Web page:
May 1610. Caravaggio is in Naples working on the last picture he'd ever paint.
Two months later, he died in mysterious circumstances. But it was during his final tumultuous years that Caravaggio made some of his most striking works.
His characteristic style includes tightly cropped scenes and dramatic lighting. He used real models with dirty feet and grimy fingernails.
Few paintings are better placed to tell the story of Caravaggio’s final years than his last-known work, 'The Martyrdom of Saint Ursula' (1610, Gallerie d’Italia, Naples). The painting is coming to London for the first time in 20 years.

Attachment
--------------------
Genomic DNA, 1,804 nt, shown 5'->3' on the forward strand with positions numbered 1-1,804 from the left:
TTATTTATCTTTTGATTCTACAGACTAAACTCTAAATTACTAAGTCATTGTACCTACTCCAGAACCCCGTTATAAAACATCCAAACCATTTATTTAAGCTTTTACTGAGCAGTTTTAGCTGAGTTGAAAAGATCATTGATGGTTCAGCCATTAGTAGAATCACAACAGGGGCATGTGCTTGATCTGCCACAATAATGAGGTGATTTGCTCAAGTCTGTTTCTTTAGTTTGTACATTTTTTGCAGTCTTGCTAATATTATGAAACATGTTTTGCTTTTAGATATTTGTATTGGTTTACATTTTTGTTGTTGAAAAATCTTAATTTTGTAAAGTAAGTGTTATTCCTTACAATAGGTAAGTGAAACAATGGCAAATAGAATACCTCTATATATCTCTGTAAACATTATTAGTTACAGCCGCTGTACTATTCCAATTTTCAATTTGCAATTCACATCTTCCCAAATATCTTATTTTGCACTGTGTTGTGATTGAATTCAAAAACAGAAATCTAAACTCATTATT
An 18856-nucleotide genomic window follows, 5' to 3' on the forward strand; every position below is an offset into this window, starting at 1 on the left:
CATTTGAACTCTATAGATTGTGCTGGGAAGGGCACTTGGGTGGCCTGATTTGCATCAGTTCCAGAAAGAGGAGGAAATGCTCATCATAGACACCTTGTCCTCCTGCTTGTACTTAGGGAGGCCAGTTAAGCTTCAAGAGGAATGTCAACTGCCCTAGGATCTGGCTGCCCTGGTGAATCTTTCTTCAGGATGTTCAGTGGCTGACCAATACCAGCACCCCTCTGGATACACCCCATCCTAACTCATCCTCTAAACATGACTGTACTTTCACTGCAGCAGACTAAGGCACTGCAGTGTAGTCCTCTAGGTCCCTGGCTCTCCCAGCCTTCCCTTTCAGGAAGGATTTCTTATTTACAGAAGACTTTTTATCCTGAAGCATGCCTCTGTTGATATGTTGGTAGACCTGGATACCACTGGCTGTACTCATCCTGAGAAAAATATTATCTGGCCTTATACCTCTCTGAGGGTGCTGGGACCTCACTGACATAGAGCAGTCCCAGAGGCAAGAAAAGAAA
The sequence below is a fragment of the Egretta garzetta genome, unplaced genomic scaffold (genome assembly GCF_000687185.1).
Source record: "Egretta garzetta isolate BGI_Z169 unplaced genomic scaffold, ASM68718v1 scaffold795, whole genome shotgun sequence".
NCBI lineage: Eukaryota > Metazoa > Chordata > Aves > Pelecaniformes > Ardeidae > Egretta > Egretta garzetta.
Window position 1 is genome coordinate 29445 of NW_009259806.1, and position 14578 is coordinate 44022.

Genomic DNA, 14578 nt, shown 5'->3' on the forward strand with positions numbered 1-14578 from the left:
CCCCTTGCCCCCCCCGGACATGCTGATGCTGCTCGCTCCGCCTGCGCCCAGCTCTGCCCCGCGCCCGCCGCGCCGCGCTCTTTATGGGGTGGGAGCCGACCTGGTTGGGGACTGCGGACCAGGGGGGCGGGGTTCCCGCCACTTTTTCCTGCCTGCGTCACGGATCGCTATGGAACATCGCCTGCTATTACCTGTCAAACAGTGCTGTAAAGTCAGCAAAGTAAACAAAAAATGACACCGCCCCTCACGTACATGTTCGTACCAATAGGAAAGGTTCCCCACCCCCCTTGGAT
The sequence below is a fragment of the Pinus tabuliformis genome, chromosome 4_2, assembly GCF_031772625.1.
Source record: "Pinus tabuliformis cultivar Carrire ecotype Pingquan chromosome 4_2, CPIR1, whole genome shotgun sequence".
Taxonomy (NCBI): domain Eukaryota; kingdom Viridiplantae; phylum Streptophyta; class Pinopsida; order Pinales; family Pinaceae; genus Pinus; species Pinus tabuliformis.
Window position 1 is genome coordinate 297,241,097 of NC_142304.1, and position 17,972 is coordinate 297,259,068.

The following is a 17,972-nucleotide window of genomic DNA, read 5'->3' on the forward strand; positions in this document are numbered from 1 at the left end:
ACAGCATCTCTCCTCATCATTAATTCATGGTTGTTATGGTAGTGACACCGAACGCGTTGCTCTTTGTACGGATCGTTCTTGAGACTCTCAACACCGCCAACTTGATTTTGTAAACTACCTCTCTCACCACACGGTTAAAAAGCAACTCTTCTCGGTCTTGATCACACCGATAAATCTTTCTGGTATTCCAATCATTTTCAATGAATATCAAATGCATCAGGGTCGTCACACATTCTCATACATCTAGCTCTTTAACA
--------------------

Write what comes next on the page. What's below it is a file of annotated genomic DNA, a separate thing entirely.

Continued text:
We witness violence at uncomfortably close quarters. Caravaggio shows us an intricate interplay of guilty and innocent hands. And his own self portrait looks on, helpless.
We'll display this painting with the letter that describes its creation (Archivio di Stato, Naples), and our own late Caravaggio, 'Salome with the Head of John the Baptist' (about 1609-10).
In our Bicentenary year, you’re invited to contemplate this masterpiece. Explore the troubled end of Caravaggio's life, the stories of Ursula and Salome, and reflect on violence today.